Glycemic Index of Foods

NewsGuard 100/100 Score

The glycemic index of foods varies according to the rate at which they release simple sugars like glucose into the bloodstream after a meal.

Classification GI range Examples
Low GI 55 or less most fruits and vegetables (except potatoes, watermelon), grainy breads, pasta, legumes/pulses, milk, yoghurt, products extremely low in carbohydrates (some cheeses, nuts, cooking oil)
Medium GI 56 - 69 whole wheat products, basmati rice, sweet potato, table sugar
High GI 70 and above corn flakes, rice krispies, baked potatoes, watermelon, croissants, white bread, extruded breakfast cereals, most white rices (e.g. jasmine), straight glucose (100)

It is calculated as the incremental area under the two-hour blood glucose response curve (AUC) that is achieved after fasting for 12 hours and then eating a fixed amount of carbohydrate (usually 50 g). This area value is divided by the AUC of the standard defining food, which is pure glucose, and multiplied by 100. The average glycemic indexa  value for a particular food is based on the values obtained for 10 humans. Both the standard and test food have to contain equal amounts of available carbohydrate.

Some of the examples of low and high glycemic index foods include:

  • Foods with a low glycemic index include wholegrain bread, pulses and legumes, wheat pasta, nuts and oatmeal crackers.
  • Foods with medium glycemic index include basmati rice, baked potatoes, mango, pineapple, digestives, and beans in tomato sauce.
  • Foods with a high glycemic index include fresh mashed potatoes, watermelon, white rice, tapioca, corn flakes, rice krispies, weetabix, donuts, scones, rice cakes, white bread, baguette, pumpkin and parsnips.

The glycemic index of a food also depends on several other factors including:

  • The entrapment of the starch molecules within the food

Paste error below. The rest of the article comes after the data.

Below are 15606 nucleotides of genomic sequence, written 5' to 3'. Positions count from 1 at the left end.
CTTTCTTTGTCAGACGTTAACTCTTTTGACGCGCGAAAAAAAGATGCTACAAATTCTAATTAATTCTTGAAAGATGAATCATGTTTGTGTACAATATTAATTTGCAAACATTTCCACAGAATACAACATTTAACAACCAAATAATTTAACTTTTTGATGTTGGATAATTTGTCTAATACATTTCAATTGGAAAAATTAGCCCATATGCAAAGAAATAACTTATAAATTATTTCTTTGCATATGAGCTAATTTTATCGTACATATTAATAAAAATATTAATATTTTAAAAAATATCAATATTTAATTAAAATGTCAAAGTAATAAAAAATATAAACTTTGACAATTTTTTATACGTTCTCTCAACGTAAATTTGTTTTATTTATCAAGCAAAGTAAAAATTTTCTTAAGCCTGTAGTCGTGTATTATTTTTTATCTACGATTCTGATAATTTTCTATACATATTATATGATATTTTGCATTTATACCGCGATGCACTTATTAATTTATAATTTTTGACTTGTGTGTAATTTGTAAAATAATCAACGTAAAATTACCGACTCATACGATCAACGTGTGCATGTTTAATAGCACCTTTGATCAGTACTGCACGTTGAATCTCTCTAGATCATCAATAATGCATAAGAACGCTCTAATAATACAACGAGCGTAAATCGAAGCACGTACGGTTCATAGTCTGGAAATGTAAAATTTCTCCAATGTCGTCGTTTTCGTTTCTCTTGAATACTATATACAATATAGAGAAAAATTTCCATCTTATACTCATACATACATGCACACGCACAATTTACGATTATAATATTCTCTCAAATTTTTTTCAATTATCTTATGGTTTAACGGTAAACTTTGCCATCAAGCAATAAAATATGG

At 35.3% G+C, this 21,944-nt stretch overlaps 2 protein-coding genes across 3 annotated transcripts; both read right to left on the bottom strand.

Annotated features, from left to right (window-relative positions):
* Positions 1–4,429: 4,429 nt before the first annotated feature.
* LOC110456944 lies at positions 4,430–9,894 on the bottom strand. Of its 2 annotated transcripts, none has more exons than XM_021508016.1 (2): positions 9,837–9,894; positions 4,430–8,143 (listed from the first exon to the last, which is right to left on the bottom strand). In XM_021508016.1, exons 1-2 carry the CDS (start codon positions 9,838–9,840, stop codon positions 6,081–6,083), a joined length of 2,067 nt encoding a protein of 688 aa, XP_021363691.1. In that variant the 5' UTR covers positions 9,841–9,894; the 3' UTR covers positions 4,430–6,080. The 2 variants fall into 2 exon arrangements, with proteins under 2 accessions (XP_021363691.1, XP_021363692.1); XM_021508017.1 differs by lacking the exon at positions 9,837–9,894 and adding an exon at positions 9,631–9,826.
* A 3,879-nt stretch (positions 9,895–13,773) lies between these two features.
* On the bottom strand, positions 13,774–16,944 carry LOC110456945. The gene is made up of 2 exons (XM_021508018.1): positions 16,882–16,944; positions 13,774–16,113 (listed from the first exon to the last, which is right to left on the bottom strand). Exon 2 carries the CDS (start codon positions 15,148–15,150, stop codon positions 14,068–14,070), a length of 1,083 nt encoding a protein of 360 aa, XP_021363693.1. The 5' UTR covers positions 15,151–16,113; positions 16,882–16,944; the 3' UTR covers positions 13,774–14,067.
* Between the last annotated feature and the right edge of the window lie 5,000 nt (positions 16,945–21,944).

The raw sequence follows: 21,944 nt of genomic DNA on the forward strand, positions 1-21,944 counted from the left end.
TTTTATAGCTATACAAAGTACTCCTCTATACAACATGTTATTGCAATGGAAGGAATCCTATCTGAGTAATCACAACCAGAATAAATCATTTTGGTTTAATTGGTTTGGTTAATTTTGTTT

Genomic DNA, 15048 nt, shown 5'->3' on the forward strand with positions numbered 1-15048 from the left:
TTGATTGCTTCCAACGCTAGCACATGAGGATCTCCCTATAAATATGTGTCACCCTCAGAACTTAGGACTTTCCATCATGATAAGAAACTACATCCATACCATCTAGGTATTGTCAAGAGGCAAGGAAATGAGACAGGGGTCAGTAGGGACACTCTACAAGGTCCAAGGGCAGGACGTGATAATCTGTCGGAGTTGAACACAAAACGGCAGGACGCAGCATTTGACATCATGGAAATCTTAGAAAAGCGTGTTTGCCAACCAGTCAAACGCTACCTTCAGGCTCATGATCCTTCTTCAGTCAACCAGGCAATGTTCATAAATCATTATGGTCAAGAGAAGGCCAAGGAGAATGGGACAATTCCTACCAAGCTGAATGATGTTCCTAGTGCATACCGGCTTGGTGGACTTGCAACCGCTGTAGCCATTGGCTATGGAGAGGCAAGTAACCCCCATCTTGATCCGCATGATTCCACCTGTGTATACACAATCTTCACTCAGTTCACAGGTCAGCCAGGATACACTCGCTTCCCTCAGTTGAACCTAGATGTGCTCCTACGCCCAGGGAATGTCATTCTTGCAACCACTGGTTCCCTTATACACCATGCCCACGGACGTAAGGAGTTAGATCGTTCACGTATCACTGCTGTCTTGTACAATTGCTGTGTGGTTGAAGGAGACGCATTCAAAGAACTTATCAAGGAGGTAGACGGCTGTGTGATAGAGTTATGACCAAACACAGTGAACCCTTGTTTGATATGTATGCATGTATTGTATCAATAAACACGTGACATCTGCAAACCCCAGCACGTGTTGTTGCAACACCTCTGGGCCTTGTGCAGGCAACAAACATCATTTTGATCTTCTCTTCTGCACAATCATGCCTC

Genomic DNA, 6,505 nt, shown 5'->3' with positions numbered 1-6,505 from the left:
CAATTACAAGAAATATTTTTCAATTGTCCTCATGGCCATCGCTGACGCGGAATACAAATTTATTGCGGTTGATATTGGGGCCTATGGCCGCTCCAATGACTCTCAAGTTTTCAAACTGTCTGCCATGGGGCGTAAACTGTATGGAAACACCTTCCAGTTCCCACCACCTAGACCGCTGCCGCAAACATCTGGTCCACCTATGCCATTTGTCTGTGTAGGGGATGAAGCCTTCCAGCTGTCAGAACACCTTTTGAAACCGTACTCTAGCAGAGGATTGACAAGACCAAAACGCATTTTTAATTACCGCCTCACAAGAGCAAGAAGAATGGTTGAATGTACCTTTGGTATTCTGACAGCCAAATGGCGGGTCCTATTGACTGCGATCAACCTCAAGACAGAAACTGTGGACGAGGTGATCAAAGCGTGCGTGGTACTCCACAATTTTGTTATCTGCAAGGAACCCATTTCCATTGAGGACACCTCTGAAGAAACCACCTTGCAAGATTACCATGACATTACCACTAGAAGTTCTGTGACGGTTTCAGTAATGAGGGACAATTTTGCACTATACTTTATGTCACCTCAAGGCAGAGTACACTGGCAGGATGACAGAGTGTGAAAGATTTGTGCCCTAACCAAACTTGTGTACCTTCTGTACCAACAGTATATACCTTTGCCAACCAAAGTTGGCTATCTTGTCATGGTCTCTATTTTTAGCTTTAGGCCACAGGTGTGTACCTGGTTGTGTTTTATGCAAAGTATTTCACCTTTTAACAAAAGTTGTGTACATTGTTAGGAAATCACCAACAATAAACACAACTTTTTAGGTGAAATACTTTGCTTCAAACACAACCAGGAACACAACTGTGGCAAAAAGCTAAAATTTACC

• The type of starch, whether amylase or amylopectin
  • The fat and protein content of the food
  • The presence of organic acids and their salts in the diet. For example, if vinegar is added to a meal, it lowers the glycemic index.
  • The presence of fat or soluble dietary fibers can also slow the gastric emptying rate and therefore lower the glycemic index of the meal.



Further Reading

Last Updated: Jul 14, 2023

Dr. Ananya Mandal

Written by

Dr. Ananya Mandal

Dr. Ananya Mandal is a doctor by profession, lecturer by vocation and a medical writer by passion. She specialized in Clinical Pharmacology after her bachelor's (MBBS). For her, health communication is not just writing complicated reviews for professionals but making medical knowledge understandable and available to the general public as well.


Please use one of the following formats to cite this article in your essay, paper or report:

  • APA

    Mandal, Ananya. (2023, July 14). Glycemic Index of Foods. News-Medical. Retrieved on April 21, 2024 from

  • MLA

    Mandal, Ananya. "Glycemic Index of Foods". News-Medical. 21 April 2024. <>.

  • Chicago

    Mandal, Ananya. "Glycemic Index of Foods". News-Medical. (accessed April 21, 2024).

  • Harvard

    Mandal, Ananya. 2023. Glycemic Index of Foods. News-Medical, viewed 21 April 2024,


The opinions expressed here are the views of the writer and do not necessarily reflect the views and opinions of News Medical.
Post a new comment

While we only use edited and approved content for Azthena answers, it may on occasions provide incorrect responses. Please confirm any data provided with the related suppliers or authors. We do not provide medical advice, if you search for medical information you must always consult a medical professional before acting on any information provided.

Your questions, but not your email details will be shared with OpenAI and retained for 30 days in accordance with their privacy principles.

Please do not ask questions that use sensitive or confidential information.

Read the full Terms & Conditions.

You might also like...
Study finds low and high GI diets boost endurance performance over low-carb diets